Installation Requirements for the MGX-SRM-3T3/C

The following are card-levelcharacteristics that apply to any SRM installation:

Only MGX-SRM-3T3/Ccards can be installed in slots 7 and 14.

No other service modules can be installed in slots 7 and 14. These slots do not have cell bus connections. The SRM modules use a local bus to communicate with the PXM.

The PXM1 in slot 1 controls the SRM in slot 7. The PXM1 in slot 2 controlsthe SRM in slot 14.

Either SRM in slot 7 or 14 can be active (depending on the active PXM1).

SRM Illustration and LED Indicators

Table 2-1 andTable 2-2 describe theSRM-3T3LED faceplate indicators.

Table 2-1LED Indicators for theSRM-3T3/C

Type of LED

Color

Meaning

 

 

 

ACTIVE (ACT) LED

Green

Indicates card set is in active mode.

 

 

 

STANDBY (STBY)

Yellow

Indicates card set is in standby mode.

LED

 

 

 

 

 

FAIL (FAIL) LED

Red

Indicates BNM-155card set has failed or the line

 

 

module is missing.

 

 

 

Table 2-2Line Redundancy LED Indicators for theSRM-3T3/C

 

 

 

Type of LED

Color

Meaning

 

 

 

(1:N RED) LED

Green

On indicates 1:N redundancy has been invoked.

 

 

Off indicates 1:N redundancy is not active.

 

 

 

BERT (BERT) LED

Green

On indicates BERT function is active.

 

 

 

 

 

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Figure 2-9MGX-SRM-3T3/CCard Set

BNM 3T3 M

CLEI Code Label

ACT

STBY

FAIL

LIN RED

SRM

 

3T3

 

Front card

Back card

S6181

 

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Chapter 2 Module and Service Descriptions

ATM UNI Service Module (AUSM)

ATM UNI Service Module (AUSM)

The main function of the AUSM cards is to provide an ATM UNI/NNI interface at T1 or E1 rates so that ATM UNI user devices can transmit and receive traffic. This section contains the following information:

AUSM Features, page 2-15

AUSM Front Card Illustration and LED Description, page 2-17

Back Cards for the AUSM/B, page 2-18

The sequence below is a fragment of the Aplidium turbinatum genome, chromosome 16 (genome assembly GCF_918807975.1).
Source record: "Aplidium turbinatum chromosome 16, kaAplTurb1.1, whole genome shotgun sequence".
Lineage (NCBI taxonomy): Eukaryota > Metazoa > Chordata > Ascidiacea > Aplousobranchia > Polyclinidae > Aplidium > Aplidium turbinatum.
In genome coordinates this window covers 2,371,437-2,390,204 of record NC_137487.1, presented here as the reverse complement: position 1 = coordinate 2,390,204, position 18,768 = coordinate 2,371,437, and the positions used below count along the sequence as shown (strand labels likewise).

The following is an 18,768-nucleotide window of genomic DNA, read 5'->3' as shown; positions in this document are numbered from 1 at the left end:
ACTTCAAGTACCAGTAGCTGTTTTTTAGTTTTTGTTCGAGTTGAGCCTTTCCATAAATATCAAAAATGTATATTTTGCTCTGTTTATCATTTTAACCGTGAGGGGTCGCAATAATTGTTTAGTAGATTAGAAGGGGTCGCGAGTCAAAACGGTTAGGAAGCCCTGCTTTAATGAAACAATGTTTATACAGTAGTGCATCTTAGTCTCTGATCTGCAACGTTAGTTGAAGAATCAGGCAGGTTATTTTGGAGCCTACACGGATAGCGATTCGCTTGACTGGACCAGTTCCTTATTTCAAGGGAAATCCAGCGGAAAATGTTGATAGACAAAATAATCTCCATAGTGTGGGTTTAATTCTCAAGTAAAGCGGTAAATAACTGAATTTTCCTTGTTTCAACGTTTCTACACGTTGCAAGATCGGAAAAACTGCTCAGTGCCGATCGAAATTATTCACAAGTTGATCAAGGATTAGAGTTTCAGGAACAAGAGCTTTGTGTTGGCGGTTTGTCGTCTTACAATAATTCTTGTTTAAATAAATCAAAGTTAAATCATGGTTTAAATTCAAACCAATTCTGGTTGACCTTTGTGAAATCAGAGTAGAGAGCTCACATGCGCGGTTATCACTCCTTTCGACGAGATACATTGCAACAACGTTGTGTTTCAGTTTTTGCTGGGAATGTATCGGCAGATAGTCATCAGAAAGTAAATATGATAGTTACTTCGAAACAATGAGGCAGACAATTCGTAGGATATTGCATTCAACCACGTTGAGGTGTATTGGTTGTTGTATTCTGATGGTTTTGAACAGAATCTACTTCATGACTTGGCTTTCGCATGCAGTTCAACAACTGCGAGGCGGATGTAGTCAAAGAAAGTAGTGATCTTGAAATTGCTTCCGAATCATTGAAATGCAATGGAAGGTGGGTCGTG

AUSM Features

The MGX-AUSM-8T1/BandMGX-AUSM-8E1/B(AUSM) are multipurpose front cards that use aneight-portT1 or E1 back card to provide native ATM UNI interfaces.

A single AUSM/B card can provide hot standby redundancy for all active AUSM/B cards of the same type (1:N redundancy).

AUSM/B modules are supported by standards-basedmanagement tools, including Simple Network Management Protocol (SNMP), Trivial File Transfer Protocol (TFTP) for configuration and statistics collection, and acommand-lineinterface. Cisco’s WAN Manager service management tool provides full graphical user interface support for connection and equipment management.

Quality of Service (QoS) Management

Consistent with Cisco’s intelligent quality of service (QoS) management features, AUSM/B cards support per-VCqueuing on ingress and multipleclass-of-servicequeues on egress. AUSM/B cards fully support continuous bit rate (CBR), variable bit rate (VBR), unspecified bit rate (UBR), and available bit rate (ABR) service classes.

Inverse Multiplexing

AUSM/B cards also support ATM Forum-compliantinverse multiplexing for ATM(IMA). This capability enables multiple T1 or E1 lines to be grouped into a singlehigh-speedATM port. This n x T1 and n x E1 capability fills the gap between T1/E1 and T3/E3, providing bandwidth up to 12 Mbps